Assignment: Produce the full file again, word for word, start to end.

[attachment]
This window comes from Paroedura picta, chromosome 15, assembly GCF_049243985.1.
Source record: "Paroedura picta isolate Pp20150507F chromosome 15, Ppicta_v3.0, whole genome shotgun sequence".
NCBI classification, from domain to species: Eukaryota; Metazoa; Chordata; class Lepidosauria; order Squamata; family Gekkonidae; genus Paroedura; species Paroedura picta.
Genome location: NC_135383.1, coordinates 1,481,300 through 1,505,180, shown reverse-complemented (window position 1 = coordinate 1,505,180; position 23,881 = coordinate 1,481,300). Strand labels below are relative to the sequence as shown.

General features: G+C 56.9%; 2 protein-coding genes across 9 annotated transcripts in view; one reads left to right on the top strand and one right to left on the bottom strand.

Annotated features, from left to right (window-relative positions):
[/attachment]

This window comes from Paroedura picta, chromosome 15, assembly GCF_049243985.1.
Source record: "Paroedura picta isolate Pp20150507F chromosome 15, Ppicta_v3.0, whole genome shotgun sequence".
NCBI classification, from domain to species: Eukaryota; Metazoa; Chordata; class Lepidosauria; order Squamata; family Gekkonidae; genus Paroedura; species Paroedura picta.
Genome location: NC_135383.1, coordinates 1,481,300 through 1,505,180, shown reverse-complemented (window position 1 = coordinate 1,505,180; position 23,881 = coordinate 1,481,300). Strand labels below are relative to the sequence as shown.

General features: G+C 56.9%; 2 protein-coding genes across 9 annotated transcripts in view; one reads left to right on the top strand and one right to left on the bottom strand.

Annotated features, from left to right (window-relative positions):